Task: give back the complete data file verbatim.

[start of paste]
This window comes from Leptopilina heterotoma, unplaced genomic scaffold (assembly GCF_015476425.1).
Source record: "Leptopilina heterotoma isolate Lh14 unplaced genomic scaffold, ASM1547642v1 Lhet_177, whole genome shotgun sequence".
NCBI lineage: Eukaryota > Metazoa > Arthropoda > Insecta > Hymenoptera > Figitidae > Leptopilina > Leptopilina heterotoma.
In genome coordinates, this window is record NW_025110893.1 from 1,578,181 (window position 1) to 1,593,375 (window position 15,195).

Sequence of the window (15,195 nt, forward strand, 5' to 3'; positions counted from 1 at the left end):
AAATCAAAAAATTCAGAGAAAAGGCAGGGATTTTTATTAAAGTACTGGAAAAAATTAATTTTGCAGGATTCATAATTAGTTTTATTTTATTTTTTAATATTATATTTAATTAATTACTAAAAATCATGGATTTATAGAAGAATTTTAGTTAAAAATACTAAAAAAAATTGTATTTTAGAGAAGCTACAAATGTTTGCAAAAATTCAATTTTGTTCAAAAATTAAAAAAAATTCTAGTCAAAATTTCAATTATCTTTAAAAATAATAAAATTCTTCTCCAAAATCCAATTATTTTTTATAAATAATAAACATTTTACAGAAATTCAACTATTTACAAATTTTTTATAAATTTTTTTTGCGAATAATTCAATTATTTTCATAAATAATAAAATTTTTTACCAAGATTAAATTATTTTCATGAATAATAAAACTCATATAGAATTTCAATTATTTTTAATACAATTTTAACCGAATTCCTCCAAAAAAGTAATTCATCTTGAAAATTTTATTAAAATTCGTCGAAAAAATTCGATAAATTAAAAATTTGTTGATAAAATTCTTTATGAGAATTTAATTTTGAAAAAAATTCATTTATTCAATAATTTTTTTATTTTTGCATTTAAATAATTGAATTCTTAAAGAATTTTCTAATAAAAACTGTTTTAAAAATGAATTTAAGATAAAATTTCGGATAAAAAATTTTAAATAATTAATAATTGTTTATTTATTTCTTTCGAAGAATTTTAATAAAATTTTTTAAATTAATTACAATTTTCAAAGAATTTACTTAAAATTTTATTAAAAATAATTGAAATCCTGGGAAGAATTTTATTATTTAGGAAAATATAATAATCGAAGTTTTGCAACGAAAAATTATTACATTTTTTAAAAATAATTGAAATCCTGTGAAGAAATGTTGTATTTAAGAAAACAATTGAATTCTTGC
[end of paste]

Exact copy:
This window comes from Leptopilina heterotoma, unplaced genomic scaffold (assembly GCF_015476425.1).
Source record: "Leptopilina heterotoma isolate Lh14 unplaced genomic scaffold, ASM1547642v1 Lhet_177, whole genome shotgun sequence".
NCBI lineage: Eukaryota > Metazoa > Arthropoda > Insecta > Hymenoptera > Figitidae > Leptopilina > Leptopilina heterotoma.
In genome coordinates, this window is record NW_025110893.1 from 1,578,181 (window position 1) to 1,593,375 (window position 15,195).

Sequence of the window (15,195 nt, forward strand, 5' to 3'; positions counted from 1 at the left end):
AAATCAAAAAATTCAGAGAAAAGGCAGGGATTTTTATTAAAGTACTGGAAAAAATTAATTTTGCAGGATTCATAATTAGTTTTATTTTATTTTTTAATATTATATTTAATTAATTACTAAAAATCATGGATTTATAGAAGAATTTTAGTTAAAAATACTAAAAAAAATTGTATTTTAGAGAAGCTACAAATGTTTGCAAAAATTCAATTTTGTTCAAAAATTAAAAAAAATTCTAGTCAAAATTTCAATTATCTTTAAAAATAATAAAATTCTTCTCCAAAATCCAATTATTTTTTATAAATAATAAACATTTTACAGAAATTCAACTATTTACAAATTTTTTATAAATTTTTTTTGCGAATAATTCAATTATTTTCATAAATAATAAAATTTTTTACCAAGATTAAATTATTTTCATGAATAATAAAACTCATATAGAATTTCAATTATTTTTAATACAATTTTAACCGAATTCCTCCAAAAAAGTAATTCATCTTGAAAATTTTATTAAAATTCGTCGAAAAAATTCGATAAATTAAAAATTTGTTGATAAAATTCTTTATGAGAATTTAATTTTGAAAAAAATTCATTTATTCAATAATTTTTTTATTTTTGCATTTAAATAATTGAATTCTTAAAGAATTTTCTAATAAAAACTGTTTTAAAAATGAATTTAAGATAAAATTTCGGATAAAAAATTTTAAATAATTAATAATTGTTTATTTATTTCTTTCGAAGAATTTTAATAAAATTTTTTAAATTAATTACAATTTTCAAAGAATTTACTTAAAATTTTATTAAAAATAATTGAAATCCTGGGAAGAATTTTATTATTTAGGAAAATATAATAATCGAAGTTTTGCAACGAAAAATTATTACATTTTTTAAAAATAATTGAAATCCTGTGAAGAAATGTTGTATTTAAGAAAACAATTGAATTCTTGC